The main objective of individual vessel4 owners is to organise their fishing in the most economically efficient manner therefore ensuring the greatest level of returns. However, measures designed to create an overall economically efficient fishery may conflict with broader objectives of the fishing community. Many fishing fleets are dominated by a large number of small boats. In many cases, however, an economically efficient fleet is characterised by a much smaller number of boats. This may adversely affect community stability, particularly in areas where few alternative employment opportunities exist. Linking biological, socio-cultural and economic data collected on a routine basis will allow these concerns to be evaluated.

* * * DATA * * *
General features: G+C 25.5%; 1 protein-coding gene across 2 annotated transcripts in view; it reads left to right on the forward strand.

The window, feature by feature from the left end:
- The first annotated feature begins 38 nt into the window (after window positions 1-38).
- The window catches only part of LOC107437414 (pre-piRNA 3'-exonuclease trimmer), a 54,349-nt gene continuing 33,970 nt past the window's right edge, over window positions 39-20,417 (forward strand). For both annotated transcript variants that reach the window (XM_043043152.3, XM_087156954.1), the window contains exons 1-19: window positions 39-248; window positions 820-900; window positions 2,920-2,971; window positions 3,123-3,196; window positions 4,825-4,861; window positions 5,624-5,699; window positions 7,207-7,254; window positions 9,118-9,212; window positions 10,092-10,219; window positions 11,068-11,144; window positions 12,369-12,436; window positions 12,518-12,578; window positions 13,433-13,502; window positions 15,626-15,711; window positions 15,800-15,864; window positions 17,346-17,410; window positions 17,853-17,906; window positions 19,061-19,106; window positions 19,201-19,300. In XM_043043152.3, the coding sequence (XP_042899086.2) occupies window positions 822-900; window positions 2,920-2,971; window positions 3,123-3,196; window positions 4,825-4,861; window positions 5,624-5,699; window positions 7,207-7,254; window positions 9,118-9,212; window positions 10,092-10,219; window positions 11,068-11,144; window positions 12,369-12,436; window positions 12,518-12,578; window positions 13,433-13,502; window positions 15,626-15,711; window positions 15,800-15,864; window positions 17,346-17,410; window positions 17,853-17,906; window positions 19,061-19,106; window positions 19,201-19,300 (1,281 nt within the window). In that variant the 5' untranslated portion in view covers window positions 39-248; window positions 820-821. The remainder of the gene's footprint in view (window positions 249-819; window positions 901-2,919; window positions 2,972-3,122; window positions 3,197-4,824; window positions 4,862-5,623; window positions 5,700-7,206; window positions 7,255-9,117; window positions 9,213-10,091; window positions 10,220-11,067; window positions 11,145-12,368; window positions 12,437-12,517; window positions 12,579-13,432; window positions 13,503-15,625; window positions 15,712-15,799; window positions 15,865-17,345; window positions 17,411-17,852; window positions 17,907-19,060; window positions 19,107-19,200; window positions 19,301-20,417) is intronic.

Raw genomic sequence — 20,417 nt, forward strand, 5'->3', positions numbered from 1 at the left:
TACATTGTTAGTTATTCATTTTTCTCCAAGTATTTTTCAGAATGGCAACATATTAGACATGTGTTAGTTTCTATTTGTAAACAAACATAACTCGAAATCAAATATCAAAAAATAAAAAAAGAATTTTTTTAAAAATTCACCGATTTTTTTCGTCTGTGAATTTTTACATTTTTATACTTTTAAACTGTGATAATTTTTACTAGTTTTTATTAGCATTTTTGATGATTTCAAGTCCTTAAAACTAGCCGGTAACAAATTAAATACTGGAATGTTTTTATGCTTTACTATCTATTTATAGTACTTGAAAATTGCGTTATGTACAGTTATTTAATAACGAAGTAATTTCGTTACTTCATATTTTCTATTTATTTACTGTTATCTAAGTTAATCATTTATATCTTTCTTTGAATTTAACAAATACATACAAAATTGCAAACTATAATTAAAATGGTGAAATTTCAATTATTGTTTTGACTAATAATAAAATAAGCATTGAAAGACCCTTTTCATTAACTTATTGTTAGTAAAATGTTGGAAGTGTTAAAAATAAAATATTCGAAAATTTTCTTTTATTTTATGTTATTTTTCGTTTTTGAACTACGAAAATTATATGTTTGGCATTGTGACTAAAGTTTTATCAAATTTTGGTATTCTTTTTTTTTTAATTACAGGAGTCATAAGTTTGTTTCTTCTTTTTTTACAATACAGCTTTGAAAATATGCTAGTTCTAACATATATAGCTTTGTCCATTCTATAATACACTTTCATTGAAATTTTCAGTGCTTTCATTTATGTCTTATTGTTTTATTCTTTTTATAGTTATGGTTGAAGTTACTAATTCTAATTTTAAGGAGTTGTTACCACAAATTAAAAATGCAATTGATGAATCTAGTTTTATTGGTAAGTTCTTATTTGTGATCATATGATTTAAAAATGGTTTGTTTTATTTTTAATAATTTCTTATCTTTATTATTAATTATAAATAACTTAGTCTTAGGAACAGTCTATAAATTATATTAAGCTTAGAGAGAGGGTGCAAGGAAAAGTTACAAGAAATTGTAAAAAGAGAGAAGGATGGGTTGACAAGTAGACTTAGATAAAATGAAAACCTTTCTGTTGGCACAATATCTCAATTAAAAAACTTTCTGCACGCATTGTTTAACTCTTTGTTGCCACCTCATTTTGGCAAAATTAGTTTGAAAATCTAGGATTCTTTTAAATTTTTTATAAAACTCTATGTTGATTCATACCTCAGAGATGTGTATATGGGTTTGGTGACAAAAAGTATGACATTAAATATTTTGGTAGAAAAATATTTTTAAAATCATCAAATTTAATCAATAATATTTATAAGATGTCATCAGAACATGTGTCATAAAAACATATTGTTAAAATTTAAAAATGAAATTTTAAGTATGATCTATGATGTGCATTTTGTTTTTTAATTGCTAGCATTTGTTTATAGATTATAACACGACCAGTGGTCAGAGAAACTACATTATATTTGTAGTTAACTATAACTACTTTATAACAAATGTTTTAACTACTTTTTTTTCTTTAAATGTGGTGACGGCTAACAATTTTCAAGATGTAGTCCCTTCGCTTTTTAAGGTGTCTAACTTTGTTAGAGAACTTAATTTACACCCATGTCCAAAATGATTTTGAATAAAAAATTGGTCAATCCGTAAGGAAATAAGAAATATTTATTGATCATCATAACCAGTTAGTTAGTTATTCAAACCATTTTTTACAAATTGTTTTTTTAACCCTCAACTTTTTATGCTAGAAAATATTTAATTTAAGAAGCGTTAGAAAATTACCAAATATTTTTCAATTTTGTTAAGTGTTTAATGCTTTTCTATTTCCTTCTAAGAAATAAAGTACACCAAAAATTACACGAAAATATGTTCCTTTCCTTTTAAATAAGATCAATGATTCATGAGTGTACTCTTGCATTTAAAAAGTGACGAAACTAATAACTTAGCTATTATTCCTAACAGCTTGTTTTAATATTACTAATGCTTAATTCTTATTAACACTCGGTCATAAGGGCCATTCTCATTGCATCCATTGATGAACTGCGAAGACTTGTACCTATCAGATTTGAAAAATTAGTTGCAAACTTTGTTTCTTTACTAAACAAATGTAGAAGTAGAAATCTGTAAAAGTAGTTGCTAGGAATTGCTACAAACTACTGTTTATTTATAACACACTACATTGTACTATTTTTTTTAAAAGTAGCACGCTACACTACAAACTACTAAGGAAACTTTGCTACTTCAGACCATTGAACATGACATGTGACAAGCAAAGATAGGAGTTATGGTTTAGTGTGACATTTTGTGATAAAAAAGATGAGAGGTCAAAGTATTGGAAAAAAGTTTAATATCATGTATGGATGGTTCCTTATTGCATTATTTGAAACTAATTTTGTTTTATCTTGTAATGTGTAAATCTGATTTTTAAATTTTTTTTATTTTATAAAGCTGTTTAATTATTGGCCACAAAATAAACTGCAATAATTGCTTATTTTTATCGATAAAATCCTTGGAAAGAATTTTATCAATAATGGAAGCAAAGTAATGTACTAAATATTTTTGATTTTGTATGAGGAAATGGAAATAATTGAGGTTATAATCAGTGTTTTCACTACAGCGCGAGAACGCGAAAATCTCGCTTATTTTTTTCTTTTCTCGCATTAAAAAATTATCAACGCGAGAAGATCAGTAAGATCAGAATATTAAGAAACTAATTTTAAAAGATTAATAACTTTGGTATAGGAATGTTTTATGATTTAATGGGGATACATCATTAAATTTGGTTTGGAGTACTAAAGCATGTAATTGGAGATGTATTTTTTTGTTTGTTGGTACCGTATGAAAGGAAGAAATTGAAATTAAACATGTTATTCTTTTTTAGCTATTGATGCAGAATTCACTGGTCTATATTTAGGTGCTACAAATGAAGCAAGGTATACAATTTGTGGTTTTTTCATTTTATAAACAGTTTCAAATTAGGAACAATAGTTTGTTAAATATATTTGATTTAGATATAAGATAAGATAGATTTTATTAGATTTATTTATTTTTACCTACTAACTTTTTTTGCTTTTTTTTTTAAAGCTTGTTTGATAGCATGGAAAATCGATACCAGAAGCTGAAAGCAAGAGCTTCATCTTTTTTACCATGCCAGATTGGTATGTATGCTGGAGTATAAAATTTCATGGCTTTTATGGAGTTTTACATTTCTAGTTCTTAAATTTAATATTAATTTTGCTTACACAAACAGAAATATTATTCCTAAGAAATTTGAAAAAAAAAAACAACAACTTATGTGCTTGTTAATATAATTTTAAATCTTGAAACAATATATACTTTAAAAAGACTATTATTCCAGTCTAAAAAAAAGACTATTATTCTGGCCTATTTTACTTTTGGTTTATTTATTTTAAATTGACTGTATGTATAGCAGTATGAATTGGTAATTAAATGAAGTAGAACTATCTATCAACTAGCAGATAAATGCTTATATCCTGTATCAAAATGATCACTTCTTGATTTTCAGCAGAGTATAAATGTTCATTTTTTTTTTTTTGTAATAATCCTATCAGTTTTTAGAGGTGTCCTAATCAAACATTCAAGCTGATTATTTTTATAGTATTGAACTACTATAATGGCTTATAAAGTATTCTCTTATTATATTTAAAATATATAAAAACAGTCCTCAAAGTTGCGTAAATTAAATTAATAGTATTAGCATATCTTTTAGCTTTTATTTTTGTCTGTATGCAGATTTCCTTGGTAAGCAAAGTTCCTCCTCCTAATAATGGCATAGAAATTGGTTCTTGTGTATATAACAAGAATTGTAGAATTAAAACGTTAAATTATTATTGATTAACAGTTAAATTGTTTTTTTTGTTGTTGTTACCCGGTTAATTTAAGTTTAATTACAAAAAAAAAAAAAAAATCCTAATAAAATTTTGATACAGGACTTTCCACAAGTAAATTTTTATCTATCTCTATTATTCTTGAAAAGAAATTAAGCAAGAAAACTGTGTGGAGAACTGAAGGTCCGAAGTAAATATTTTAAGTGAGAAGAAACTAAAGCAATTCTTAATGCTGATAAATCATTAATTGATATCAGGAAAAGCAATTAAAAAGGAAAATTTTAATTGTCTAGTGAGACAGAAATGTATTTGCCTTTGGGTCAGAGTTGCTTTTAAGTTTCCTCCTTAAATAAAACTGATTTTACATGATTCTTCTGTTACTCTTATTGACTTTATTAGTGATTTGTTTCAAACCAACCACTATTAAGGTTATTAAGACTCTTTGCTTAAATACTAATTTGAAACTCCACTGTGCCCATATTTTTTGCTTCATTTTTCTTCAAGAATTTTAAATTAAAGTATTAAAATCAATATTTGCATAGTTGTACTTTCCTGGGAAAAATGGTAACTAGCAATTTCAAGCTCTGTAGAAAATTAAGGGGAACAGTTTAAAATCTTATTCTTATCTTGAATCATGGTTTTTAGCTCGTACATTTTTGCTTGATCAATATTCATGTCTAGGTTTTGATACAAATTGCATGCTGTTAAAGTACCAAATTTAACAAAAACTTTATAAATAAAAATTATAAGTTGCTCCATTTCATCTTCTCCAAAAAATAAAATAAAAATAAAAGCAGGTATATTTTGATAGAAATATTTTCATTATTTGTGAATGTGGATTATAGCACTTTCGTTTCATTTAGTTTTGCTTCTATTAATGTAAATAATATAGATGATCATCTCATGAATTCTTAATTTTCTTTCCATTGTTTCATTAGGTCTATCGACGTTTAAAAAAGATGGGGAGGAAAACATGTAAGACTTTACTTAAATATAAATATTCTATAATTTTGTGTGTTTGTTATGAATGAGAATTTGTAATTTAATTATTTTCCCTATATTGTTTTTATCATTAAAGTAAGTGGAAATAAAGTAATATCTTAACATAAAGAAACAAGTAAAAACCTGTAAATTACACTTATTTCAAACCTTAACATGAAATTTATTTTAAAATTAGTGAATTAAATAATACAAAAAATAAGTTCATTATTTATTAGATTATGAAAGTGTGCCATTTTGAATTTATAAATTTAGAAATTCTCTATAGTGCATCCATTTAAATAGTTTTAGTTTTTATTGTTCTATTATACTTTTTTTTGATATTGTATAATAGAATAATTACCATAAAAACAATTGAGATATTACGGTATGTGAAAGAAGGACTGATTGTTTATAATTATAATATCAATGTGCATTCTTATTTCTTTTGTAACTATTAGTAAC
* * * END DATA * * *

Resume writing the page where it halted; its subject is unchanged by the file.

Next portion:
4 "Vessel" is used in this document to refer to all fishing crafts.An important aspect of social performance is the sustainability of the fishing communities. There are two aspects related to continuity of fishing among successive generations. One is continued access to the lifestyle for future generations. Will a particular management measure make it more difficult for young people to enter the fishery than would otherwise have been the case? The other may be the concern with maintaining certain critical features of the fishing lifestyle, which may form the core that differentiates it from other lifestyles. To address these issues, there is a need for socio-cultural and economic data, which are in turn related to the biological status of the resources.